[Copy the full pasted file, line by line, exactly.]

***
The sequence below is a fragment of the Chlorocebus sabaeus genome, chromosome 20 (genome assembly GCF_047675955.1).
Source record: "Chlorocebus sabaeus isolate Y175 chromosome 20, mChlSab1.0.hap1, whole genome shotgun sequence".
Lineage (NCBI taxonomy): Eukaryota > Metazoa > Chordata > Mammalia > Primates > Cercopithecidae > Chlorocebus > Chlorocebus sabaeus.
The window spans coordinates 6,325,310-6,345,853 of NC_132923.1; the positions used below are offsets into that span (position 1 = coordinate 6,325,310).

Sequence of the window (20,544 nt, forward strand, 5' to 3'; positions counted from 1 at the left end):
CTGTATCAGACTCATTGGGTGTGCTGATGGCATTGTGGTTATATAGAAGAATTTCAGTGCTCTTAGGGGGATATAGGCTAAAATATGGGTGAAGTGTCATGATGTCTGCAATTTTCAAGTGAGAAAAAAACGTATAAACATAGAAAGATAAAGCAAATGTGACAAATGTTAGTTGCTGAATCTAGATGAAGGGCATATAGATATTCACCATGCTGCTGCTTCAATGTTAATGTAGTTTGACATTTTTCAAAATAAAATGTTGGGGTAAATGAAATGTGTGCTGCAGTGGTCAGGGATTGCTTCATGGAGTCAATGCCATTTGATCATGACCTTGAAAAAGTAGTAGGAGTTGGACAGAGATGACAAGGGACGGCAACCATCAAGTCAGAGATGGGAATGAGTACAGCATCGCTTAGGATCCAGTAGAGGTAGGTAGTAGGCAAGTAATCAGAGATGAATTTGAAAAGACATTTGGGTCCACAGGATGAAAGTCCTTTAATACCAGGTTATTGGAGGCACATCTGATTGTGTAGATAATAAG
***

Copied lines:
The sequence below is a fragment of the Chlorocebus sabaeus genome, chromosome 20 (genome assembly GCF_047675955.1).
Source record: "Chlorocebus sabaeus isolate Y175 chromosome 20, mChlSab1.0.hap1, whole genome shotgun sequence".
Lineage (NCBI taxonomy): Eukaryota > Metazoa > Chordata > Mammalia > Primates > Cercopithecidae > Chlorocebus > Chlorocebus sabaeus.
The window spans coordinates 6,325,310-6,345,853 of NC_132923.1; the positions used below are offsets into that span (position 1 = coordinate 6,325,310).

Sequence of the window (20,544 nt, forward strand, 5' to 3'; positions counted from 1 at the left end):
CTGTATCAGACTCATTGGGTGTGCTGATGGCATTGTGGTTATATAGAAGAATTTCAGTGCTCTTAGGGGGATATAGGCTAAAATATGGGTGAAGTGTCATGATGTCTGCAATTTTCAAGTGAGAAAAAAACGTATAAACATAGAAAGATAAAGCAAATGTGACAAATGTTAGTTGCTGAATCTAGATGAAGGGCATATAGATATTCACCATGCTGCTGCTTCAATGTTAATGTAGTTTGACATTTTTCAAAATAAAATGTTGGGGTAAATGAAATGTGTGCTGCAGTGGTCAGGGATTGCTTCATGGAGTCAATGCCATTTGATCATGACCTTGAAAAAGTAGTAGGAGTTGGACAGAGATGACAAGGGACGGCAACCATCAAGTCAGAGATGGGAATGAGTACAGCATCGCTTAGGATCCAGTAGAGGTAGGTAGTAGGCAAGTAATCAGAGATGAATTTGAAAAGACATTTGGGTCCACAGGATGAAAGTCCTTTAATACCAGGTTATTGGAGGCACATCTGATTGTGTAGATAATAAG